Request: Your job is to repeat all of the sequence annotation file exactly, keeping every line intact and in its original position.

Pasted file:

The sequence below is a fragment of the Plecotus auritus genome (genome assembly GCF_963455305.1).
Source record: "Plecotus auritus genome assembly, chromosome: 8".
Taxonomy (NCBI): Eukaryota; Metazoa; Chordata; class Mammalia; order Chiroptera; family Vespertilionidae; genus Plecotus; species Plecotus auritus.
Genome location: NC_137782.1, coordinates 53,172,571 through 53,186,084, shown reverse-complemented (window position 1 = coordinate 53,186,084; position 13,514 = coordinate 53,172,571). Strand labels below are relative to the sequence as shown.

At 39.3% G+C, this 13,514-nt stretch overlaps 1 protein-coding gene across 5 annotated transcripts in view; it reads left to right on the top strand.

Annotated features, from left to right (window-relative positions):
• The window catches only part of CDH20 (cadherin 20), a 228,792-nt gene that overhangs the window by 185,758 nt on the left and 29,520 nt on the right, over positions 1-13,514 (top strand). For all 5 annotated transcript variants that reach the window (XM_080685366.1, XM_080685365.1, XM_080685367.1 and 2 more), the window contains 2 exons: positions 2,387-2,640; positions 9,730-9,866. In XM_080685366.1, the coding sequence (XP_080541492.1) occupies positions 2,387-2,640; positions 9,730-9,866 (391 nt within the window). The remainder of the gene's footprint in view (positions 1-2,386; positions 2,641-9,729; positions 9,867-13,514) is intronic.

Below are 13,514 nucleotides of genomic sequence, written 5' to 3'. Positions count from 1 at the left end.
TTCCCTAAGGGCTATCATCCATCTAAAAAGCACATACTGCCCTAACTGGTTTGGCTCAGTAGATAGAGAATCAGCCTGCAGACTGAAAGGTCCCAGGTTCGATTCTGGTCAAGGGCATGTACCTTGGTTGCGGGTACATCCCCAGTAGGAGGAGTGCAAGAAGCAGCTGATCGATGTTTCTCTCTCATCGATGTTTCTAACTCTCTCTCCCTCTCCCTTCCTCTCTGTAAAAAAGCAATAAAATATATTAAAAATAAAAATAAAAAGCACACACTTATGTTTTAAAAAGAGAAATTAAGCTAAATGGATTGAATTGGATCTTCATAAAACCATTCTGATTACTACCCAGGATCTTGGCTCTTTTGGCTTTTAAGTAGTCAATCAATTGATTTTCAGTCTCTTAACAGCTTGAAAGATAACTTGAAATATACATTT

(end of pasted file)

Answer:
The sequence below is a fragment of the Plecotus auritus genome (genome assembly GCF_963455305.1).
Source record: "Plecotus auritus genome assembly, chromosome: 8".
Taxonomy (NCBI): Eukaryota; Metazoa; Chordata; class Mammalia; order Chiroptera; family Vespertilionidae; genus Plecotus; species Plecotus auritus.
Genome location: NC_137782.1, coordinates 53,172,571 through 53,186,084, shown reverse-complemented (window position 1 = coordinate 53,186,084; position 13,514 = coordinate 53,172,571). Strand labels below are relative to the sequence as shown.

At 39.3% G+C, this 13,514-nt stretch overlaps 1 protein-coding gene across 5 annotated transcripts in view; it reads left to right on the top strand.

Annotated features, from left to right (window-relative positions):
• The window catches only part of CDH20 (cadherin 20), a 228,792-nt gene that overhangs the window by 185,758 nt on the left and 29,520 nt on the right, over positions 1-13,514 (top strand). For all 5 annotated transcript variants that reach the window (XM_080685366.1, XM_080685365.1, XM_080685367.1 and 2 more), the window contains 2 exons: positions 2,387-2,640; positions 9,730-9,866. In XM_080685366.1, the coding sequence (XP_080541492.1) occupies positions 2,387-2,640; positions 9,730-9,866 (391 nt within the window). The remainder of the gene's footprint in view (positions 1-2,386; positions 2,641-9,729; positions 9,867-13,514) is intronic.

Below are 13,514 nucleotides of genomic sequence, written 5' to 3'. Positions count from 1 at the left end.
TTCCCTAAGGGCTATCATCCATCTAAAAAGCACATACTGCCCTAACTGGTTTGGCTCAGTAGATAGAGAATCAGCCTGCAGACTGAAAGGTCCCAGGTTCGATTCTGGTCAAGGGCATGTACCTTGGTTGCGGGTACATCCCCAGTAGGAGGAGTGCAAGAAGCAGCTGATCGATGTTTCTCTCTCATCGATGTTTCTAACTCTCTCTCCCTCTCCCTTCCTCTCTGTAAAAAAGCAATAAAATATATTAAAAATAAAAATAAAAAGCACACACTTATGTTTTAAAAAGAGAAATTAAGCTAAATGGATTGAATTGGATCTTCATAAAACCATTCTGATTACTACCCAGGATCTTGGCTCTTTTGGCTTTTAAGTAGTCAATCAATTGATTTTCAGTCTCTTAACAGCTTGAAAGATAACTTGAAATATACATTT